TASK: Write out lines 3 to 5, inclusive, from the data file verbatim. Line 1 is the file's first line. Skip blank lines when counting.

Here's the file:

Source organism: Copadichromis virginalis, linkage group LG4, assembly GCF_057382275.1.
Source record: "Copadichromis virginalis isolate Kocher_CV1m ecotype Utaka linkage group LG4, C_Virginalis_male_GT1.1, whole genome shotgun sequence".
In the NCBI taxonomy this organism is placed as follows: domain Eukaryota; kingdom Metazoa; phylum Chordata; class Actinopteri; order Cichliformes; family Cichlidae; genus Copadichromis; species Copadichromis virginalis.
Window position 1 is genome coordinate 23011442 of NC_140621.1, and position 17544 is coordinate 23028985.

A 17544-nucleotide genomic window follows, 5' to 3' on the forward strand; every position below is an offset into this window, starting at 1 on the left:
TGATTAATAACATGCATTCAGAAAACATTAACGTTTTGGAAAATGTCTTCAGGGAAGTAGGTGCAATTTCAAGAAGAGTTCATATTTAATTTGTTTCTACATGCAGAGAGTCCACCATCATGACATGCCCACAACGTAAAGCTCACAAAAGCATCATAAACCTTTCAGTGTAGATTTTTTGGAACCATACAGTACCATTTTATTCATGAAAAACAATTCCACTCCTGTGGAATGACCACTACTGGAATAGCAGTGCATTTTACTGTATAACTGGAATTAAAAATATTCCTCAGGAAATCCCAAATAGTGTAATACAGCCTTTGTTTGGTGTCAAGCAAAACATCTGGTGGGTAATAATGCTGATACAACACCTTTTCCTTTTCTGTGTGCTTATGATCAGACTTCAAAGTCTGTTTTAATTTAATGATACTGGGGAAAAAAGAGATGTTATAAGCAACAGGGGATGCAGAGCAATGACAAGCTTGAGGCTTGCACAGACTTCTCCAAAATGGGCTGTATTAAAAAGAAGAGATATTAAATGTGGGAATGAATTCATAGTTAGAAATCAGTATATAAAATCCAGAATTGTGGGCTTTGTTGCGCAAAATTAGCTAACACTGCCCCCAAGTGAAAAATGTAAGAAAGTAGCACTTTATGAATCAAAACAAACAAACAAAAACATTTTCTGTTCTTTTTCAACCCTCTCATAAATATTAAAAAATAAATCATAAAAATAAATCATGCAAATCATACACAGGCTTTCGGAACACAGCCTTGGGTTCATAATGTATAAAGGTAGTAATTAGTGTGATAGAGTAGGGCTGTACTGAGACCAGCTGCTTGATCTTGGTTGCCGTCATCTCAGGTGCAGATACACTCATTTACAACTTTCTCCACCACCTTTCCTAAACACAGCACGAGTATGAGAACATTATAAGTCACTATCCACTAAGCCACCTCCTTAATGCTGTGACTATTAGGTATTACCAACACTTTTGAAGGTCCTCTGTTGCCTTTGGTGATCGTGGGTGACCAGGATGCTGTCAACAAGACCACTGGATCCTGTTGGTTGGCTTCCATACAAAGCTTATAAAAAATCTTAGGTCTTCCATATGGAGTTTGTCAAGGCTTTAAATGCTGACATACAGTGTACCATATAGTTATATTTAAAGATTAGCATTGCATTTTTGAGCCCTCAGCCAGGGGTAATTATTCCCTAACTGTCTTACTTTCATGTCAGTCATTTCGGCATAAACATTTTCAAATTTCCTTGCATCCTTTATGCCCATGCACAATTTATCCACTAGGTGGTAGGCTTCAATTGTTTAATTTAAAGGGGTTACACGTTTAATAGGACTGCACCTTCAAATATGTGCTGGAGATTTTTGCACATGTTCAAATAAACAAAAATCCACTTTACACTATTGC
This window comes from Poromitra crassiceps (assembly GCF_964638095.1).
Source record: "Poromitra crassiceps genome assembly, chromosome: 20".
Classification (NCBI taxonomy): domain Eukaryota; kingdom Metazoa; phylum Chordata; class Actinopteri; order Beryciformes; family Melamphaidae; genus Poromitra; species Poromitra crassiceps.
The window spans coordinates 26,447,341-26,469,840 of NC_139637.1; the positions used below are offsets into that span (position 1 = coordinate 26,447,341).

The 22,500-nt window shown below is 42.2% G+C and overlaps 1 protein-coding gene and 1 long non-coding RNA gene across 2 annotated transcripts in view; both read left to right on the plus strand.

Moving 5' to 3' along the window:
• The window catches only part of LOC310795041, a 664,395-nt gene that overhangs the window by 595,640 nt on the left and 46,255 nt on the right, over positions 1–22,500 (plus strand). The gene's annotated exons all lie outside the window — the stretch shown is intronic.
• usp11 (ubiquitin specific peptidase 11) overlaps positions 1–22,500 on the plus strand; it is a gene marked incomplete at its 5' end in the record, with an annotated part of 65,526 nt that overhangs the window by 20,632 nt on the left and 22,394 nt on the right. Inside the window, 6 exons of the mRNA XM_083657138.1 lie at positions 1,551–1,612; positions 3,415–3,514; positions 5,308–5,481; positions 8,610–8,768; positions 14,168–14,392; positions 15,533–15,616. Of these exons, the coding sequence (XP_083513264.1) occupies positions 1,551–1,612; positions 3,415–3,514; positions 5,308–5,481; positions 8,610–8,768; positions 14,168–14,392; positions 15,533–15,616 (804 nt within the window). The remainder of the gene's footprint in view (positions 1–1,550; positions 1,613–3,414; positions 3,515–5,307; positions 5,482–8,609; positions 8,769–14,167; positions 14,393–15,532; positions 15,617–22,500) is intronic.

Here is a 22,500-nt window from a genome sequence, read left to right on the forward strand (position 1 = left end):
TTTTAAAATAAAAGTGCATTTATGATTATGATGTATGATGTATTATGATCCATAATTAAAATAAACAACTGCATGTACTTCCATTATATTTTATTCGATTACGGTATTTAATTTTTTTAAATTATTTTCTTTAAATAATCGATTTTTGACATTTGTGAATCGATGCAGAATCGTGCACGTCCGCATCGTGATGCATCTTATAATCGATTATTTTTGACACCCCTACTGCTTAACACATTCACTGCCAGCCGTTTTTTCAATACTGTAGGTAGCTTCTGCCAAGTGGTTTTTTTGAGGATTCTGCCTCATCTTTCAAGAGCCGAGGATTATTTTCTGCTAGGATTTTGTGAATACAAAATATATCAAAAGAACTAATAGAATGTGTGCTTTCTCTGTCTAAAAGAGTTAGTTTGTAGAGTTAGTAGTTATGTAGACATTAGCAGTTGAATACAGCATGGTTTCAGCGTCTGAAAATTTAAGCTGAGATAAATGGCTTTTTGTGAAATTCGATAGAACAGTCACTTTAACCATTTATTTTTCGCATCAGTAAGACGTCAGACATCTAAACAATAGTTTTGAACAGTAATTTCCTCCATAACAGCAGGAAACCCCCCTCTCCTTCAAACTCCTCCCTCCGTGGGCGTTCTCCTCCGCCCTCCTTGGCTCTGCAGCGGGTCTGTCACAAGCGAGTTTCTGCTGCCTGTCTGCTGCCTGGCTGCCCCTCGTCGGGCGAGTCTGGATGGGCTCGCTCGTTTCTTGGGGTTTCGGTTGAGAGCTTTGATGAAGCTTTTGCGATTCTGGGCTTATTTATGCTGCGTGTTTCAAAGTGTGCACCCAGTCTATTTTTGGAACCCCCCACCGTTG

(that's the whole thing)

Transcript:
In the NCBI taxonomy this organism is placed as follows: domain Eukaryota; kingdom Metazoa; phylum Chordata; class Actinopteri; order Cichliformes; family Cichlidae; genus Copadichromis; species Copadichromis virginalis.
Window position 1 is genome coordinate 23011442 of NC_140621.1, and position 17544 is coordinate 23028985.

A 17544-nucleotide genomic window follows, 5' to 3' on the forward strand; every position below is an offset into this window, starting at 1 on the left: